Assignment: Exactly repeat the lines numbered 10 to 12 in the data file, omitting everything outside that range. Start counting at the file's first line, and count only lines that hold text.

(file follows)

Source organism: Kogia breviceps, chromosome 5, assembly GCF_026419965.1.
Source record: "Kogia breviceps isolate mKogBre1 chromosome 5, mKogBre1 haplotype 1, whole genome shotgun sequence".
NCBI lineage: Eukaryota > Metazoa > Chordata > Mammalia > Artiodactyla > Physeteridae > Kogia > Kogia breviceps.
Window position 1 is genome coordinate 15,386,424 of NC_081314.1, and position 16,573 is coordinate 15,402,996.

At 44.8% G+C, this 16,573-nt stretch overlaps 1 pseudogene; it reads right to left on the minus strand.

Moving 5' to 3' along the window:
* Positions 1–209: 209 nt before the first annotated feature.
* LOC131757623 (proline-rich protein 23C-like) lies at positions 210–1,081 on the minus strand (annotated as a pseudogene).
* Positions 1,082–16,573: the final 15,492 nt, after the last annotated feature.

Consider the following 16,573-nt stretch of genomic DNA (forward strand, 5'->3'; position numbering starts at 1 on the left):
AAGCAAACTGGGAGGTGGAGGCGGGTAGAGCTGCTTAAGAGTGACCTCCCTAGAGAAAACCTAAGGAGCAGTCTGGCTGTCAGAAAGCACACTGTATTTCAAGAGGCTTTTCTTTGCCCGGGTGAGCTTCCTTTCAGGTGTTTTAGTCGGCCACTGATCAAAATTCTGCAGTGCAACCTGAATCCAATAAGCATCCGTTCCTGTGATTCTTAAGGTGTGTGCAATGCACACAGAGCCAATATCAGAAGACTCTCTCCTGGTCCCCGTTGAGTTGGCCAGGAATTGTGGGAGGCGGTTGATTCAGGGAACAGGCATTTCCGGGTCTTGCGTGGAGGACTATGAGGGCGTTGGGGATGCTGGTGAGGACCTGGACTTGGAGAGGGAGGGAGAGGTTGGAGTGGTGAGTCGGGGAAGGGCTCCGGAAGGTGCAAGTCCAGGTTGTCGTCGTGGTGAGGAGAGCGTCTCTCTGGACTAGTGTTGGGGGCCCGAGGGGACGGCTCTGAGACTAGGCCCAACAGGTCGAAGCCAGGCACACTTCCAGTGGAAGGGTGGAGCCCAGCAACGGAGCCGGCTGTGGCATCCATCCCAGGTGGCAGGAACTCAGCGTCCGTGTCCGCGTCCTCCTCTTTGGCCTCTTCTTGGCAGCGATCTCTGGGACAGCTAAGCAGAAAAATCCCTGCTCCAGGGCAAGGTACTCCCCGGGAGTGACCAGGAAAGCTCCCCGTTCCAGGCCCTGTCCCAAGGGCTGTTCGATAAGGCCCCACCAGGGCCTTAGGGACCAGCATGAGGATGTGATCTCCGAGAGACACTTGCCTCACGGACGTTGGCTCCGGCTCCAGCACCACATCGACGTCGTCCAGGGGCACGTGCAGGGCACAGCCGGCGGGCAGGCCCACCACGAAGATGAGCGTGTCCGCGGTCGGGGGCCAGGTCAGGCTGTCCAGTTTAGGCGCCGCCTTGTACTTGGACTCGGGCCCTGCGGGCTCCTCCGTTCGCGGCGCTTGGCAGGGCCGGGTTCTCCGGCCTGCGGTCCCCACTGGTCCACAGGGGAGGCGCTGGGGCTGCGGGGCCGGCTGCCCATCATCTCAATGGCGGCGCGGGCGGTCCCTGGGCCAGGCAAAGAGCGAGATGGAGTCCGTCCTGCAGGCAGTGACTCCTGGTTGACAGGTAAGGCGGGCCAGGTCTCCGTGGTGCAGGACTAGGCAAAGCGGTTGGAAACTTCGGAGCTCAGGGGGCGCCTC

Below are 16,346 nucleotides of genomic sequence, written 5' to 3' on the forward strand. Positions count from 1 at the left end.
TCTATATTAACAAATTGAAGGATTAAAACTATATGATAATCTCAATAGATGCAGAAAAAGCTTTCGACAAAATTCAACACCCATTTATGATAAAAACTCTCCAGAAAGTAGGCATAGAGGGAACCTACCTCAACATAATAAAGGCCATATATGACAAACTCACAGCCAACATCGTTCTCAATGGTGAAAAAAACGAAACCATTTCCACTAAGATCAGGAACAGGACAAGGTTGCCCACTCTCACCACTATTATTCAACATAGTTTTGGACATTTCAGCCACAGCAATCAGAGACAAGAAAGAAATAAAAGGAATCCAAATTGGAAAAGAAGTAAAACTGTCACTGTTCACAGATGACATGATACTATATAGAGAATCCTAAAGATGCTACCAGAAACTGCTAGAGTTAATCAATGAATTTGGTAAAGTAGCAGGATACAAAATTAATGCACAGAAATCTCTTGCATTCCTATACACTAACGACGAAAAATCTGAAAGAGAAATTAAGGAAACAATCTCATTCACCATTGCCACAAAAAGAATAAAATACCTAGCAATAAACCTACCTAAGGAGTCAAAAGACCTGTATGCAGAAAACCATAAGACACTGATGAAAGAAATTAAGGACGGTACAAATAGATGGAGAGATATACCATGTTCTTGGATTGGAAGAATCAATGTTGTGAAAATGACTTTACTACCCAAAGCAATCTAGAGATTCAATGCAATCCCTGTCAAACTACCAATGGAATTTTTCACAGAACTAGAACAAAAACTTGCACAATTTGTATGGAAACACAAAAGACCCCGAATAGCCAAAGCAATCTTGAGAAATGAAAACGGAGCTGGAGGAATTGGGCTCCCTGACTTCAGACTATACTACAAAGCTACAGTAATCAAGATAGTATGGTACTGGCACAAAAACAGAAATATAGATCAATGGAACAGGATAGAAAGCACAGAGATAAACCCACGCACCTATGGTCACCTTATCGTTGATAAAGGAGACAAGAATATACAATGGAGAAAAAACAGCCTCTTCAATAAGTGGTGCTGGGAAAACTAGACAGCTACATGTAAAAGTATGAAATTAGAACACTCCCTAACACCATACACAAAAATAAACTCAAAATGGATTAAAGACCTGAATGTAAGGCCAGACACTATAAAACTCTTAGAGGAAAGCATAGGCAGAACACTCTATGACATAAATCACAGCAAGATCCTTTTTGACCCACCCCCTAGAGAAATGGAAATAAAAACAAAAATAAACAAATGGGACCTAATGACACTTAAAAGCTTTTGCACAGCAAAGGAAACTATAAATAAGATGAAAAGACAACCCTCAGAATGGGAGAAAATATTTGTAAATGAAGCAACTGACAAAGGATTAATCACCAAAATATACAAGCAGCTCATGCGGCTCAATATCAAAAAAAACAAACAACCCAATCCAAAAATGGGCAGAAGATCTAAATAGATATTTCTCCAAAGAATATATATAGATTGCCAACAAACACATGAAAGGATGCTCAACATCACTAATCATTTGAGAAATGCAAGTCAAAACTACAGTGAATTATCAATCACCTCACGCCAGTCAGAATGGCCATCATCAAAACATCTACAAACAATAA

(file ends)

Consider the following 16,573-nt stretch of genomic DNA (forward strand, 5'->3'; position numbering starts at 1 on the left):
AAGCAAACTGGGAGGTGGAGGCGGGTAGAGCTGCTTAAGAGTGACCTCCCTAGAGAAAACCTAAGGAGCAGTCTGGCTGTCAGAAAGCACACTGTATTTCAAGAGGCTTTTCTTTGCCCGGGTGAGCTTCCTTTCAGGTGTTTTAGTCGGCCACTGATCAAAATTCTGCAGTGCAACCTGAATCCAATAAGCATCCGTTCCTGTGATTCTTAAGGTGTGTGCAATGCACACAGAGCCAATATCAGAAGACTCTCTCCTGGTCCCCGTTGAGTTGGCCAGGAATTGTGGGAGGCGGTTGATTCAGGGAACAGGCATTTCCGGGTCTTGCGTGGAGGACTATGAGGGCGTTGGGGATGCTGGTGAGGACCTGGACTTGGAGAGGGAGGGAGAGGTTGGAGTGGTGAGTCGGGGAAGGGCTCCGGAAGGTGCAAGTCCAGGTTGTCGTCGTGGTGAGGAGAGCGTCTCTCTGGACTAGTGTTGGGGGCCCGAGGGGACGGCTCTGAGACTAGGCCCAACAGGTCGAAGCCAGGCACACTTCCAGTGGAAGGGTGGAGCCCAGCAACGGAGCCGGCTGTGGCATCCATCCCAGGTGGCAGGAACTCAGCGTCCGTGTCCGCGTCCTCCTCTTTGGCCTCTTCTTGGCAGCGATCTCTGGGACAGCTAAGCAGAAAAATCCCTGCTCCAGGGCAAGGTACTCCCCGGGAGTGACCAGGAAAGCTCCCCGTTCCAGGCCCTGTCCCAAGGGCTGTTCGATAAGGCCCCACCAGGGCCTTAGGGACCAGCATGAGGATGTGATCTCCGAGAGACACTTGCCTCACGGACGTTGGCTCCGGCTCCAGCACCACATCGACGTCGTCCAGGGGCACGTGCAGGGCACAGCCGGCGGGCAGGCCCACCACGAAGATGAGCGTGTCCGCGGTCGGGGGCCAGGTCAGGCTGTCCAGTTTAGGCGCCGCCTTGTACTTGGACTCGGGCCCTGCGGGCTCCTCCGTTCGCGGCGCTTGGCAGGGCCGGGTTCTCCGGCCTGCGGTCCCCACTGGTCCACAGGGGAGGCGCTGGGGCTGCGGGGCCGGCTGCCCATCATCTCAATGGCGGCGCGGGCGGTCCCTGGGCCAGGCAAAGAGCGAGATGGAGTCCGTCCTGCAGGCAGTGACTCCTGGTTGACAGGTAAGGCGGGCCAGGTCTCCGTGGTGCAGGACTAGGCAAAGCGGTTGGAAACTTCGGAGCTCAGGGGGCGCCTC

Below are 16,346 nucleotides of genomic sequence, written 5' to 3' on the forward strand. Positions count from 1 at the left end.